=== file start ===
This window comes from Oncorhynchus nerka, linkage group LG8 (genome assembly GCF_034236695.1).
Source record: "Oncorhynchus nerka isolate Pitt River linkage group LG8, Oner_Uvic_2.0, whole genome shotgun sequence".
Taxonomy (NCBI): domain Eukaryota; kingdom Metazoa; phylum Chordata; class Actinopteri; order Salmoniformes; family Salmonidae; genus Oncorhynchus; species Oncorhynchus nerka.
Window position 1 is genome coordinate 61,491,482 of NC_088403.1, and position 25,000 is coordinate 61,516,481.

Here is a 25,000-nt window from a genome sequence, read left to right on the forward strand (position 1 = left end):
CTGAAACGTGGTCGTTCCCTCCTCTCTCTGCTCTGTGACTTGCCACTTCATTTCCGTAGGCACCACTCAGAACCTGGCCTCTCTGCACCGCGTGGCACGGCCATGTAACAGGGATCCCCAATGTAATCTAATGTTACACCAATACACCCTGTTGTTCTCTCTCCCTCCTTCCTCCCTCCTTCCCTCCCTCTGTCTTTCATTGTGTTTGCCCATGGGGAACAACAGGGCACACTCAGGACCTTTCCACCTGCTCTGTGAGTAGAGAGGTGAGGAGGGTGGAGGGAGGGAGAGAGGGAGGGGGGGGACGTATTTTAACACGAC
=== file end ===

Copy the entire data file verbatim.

This window comes from Oncorhynchus nerka, linkage group LG8 (genome assembly GCF_034236695.1).
Source record: "Oncorhynchus nerka isolate Pitt River linkage group LG8, Oner_Uvic_2.0, whole genome shotgun sequence".
Taxonomy (NCBI): domain Eukaryota; kingdom Metazoa; phylum Chordata; class Actinopteri; order Salmoniformes; family Salmonidae; genus Oncorhynchus; species Oncorhynchus nerka.
Window position 1 is genome coordinate 61,491,482 of NC_088403.1, and position 25,000 is coordinate 61,516,481.

Here is a 25,000-nt window from a genome sequence, read left to right on the forward strand (position 1 = left end):
CTGAAACGTGGTCGTTCCCTCCTCTCTCTGCTCTGTGACTTGCCACTTCATTTCCGTAGGCACCACTCAGAACCTGGCCTCTCTGCACCGCGTGGCACGGCCATGTAACAGGGATCCCCAATGTAATCTAATGTTACACCAATACACCCTGTTGTTCTCTCTCCCTCCTTCCTCCCTCCTTCCCTCCCTCTGTCTTTCATTGTGTTTGCCCATGGGGAACAACAGGGCACACTCAGGACCTTTCCACCTGCTCTGTGAGTAGAGAGGTGAGGAGGGTGGAGGGAGGGAGAGAGGGAGGGGGGGGACGTATTTTAACACGAC